Hong Kong may have pegged its currency to the US dollar, but the renminbi is flavour of the year as the territory pushes for stocks, bonds and other financial products denominated in the mainland currency.


Financial groups are rushing to take advantage of key reforms introduced by China in July, which liberalised the flow of renminbi in Hong Kong and paved the way for a burst of financial innovation.


“This is a huge opportunity for Hong Kong,” says John Greenwood, Invesco chief economist and architect of the exchange rate mechanism that governs the Hong Kong dollar, the territory’s main currency.


The liberalisation of the renminbi in Hong Kong is part of China’s plan to transform it from a domestic currency into a global one. Since July, any company in the world has been free to open a renminbi bank account in Hong Kong while groups in the city are now able to transfer funds among themselves and create new renminbi-denominated investment products.


Joseph Yam, former chief executive of the Hong Kong Monetary Authority, says Hong Kong is “the ideal laboratory” within which Beijing can experiment as it internationalises its currency. Foreign companies, the thinking goes, will be more willing to use the renminbi in cross-border trade deals if they are able to invest or hedge the Chinese currency in the sophisticated financial system of the former British colony.


The pace of change has been dramatic. Banks, fund managers, and insurance companies have launched a wide array of products denominated in the renminbi, seeking to capitalise on fervent investor demand for exposure to the Chinese currency. In the foreign exchange markets, renminbi-dollar trading volumes have surged to more than $200m per day. Forwards, swaps and options are also starting to trade but at low volumes. “This market is going to grow in an exponential way,” says Jens Scharff-Hansen, co-head of foreign exchange trading for Asia at Deutsche Bank.


But the biggest splash came in the bond market in August when McDonald’s, the US burger chain, became the first multinational company to sell renminbi bonds in Hong Kong, raising Rmb200m ($29m).


Financiers hope the city will eventually become an important fundraising centre for groups that have operations in China. However most observers reckon this will happen only if Beijing scales back the strict controls on flows of capital from Hong Kong to the mainland. At present, approvals to move the renminbi in or out of the mainland for investment purposes remain subject to approval of Beijing on a case-by-case basis.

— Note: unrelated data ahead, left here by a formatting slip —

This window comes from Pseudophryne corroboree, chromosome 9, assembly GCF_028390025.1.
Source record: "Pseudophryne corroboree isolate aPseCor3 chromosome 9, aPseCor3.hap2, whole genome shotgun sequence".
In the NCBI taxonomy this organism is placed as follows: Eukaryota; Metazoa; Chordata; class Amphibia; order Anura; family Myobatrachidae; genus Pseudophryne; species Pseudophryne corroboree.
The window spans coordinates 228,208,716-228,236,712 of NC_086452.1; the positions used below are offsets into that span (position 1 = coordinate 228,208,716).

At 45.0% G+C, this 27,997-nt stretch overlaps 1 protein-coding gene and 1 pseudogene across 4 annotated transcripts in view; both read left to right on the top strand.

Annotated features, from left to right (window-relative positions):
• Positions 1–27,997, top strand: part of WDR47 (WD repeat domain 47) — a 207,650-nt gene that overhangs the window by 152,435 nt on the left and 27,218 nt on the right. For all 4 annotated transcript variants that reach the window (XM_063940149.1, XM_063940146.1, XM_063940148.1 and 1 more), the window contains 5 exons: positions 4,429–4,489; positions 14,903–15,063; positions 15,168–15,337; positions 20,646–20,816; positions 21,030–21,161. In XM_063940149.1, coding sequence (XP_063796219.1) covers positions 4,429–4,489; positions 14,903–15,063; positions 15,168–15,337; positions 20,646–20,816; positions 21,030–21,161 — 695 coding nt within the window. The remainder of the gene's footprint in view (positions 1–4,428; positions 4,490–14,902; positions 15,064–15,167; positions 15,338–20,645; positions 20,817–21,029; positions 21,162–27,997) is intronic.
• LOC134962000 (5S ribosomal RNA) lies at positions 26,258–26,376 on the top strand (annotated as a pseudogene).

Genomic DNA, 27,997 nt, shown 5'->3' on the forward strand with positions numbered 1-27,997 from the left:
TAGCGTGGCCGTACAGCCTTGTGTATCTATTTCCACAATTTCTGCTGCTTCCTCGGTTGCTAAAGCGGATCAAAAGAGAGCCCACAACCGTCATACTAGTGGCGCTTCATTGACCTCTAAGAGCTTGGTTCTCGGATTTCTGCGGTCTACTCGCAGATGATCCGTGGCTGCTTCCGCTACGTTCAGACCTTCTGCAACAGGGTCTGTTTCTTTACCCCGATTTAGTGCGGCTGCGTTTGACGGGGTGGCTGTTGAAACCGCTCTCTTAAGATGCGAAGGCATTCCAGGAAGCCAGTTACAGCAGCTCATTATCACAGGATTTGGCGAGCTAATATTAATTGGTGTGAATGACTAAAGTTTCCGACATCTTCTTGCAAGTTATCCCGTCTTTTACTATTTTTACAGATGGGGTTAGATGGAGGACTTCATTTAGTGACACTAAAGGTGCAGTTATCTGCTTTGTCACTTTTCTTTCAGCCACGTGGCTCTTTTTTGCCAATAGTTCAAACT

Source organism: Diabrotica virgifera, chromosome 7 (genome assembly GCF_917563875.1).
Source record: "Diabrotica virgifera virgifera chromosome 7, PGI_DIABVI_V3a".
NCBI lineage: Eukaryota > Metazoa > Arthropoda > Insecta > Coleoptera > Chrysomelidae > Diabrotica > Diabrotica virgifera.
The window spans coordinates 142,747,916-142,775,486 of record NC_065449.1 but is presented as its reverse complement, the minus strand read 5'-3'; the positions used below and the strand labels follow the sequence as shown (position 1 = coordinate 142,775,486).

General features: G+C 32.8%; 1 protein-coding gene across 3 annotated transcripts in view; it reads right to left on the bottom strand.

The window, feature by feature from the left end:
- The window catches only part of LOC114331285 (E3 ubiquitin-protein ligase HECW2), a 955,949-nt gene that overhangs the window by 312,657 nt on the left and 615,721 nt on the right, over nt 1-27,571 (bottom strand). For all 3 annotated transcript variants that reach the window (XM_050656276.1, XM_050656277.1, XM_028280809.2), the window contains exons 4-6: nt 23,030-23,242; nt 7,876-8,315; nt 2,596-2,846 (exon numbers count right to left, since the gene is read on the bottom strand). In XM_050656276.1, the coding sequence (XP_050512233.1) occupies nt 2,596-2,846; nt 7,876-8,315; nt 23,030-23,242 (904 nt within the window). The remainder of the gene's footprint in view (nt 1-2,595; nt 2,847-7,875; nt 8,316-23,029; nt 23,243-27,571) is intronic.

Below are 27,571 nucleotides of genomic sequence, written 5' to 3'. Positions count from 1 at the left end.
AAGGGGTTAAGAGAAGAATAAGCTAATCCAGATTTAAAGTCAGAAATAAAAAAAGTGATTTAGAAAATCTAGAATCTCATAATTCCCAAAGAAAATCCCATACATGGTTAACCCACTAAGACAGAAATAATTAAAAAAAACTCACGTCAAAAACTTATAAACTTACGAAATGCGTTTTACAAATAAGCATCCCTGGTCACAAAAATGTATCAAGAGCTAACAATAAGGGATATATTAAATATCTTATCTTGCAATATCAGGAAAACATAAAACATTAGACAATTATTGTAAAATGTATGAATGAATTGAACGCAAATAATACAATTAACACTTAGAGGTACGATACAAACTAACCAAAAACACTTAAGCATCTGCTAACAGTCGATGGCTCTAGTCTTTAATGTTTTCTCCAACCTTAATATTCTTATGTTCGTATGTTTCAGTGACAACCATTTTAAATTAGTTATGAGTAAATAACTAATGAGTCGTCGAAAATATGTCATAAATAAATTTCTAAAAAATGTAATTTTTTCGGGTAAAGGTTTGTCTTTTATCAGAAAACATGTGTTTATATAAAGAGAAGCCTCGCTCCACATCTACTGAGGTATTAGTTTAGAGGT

Even so, banks such as Standard Chartered – which arranged the McDonald’s bond – are beefing up their teams in expectation that the market will continue to grow apace.


Hong Kong Exchanges and Clearing, operator of the city’s stock exchange, is also moving to get in on the action, and hopes to offer shares denominated in renminbi by next year.


Yet the growth of the renminbi capital markets in Hong Kong will depend on the speed and extent to which the Chinese currency flows out of the mainland and into the pockets of foreign investors. On this count, the city’s dealmakers have grounds for optimism.


The pool of renminbi deposits in Hong Kong’s banking system has been expanding exponentially in recent months, reaching Rmb149bn in September, more than twice the level at the start of the year.


And while the renminbi still constitutes less than 3 per cent of total deposits in Hong Kong, bankers expect that proportion to rise rapidly in the coming years as China allows more of its currency to flow out of the mainland.


“It doesn’t take much deposit migration from the mainland to Hong Kong to have a phenomenal effect,” says Robert Minikin, a foreign exchange strategist at Standard Chartered.


As well as through trade, the renminbi flows into Hong Kong from residents who are allowed to buy as much as Rmb20,000 per day with foreign currencies. These flows are expected to continue apace given the widespread expectations that the renminbi will appreciate sharply against the US dollar. A new source of renminbi to the Hong Kong market is the HKMA, the city’s de facto central bank, which last month drew down Rmb10bn of its Rmb200bn currency swap facility with the People’s Bank of China.


But the reason the HKMA exercised the swap in the first place was that Bank of China (Hong Kong), the city’s designated clearing bank for renminbi trade settlement, had reached the limit of its 2010 quota for renminbi conversion. The news took the market by surprise, since Beijing had never announced that the supply of renminbi for trade settlement was subject to a quota.


Whatever the hopes of Hong Kong’s financial community, there are likely to be even more hidden bottlenecks when it comes to the growth of offshore renminbi financial markets. Beijing will not allow things to go too far too fast.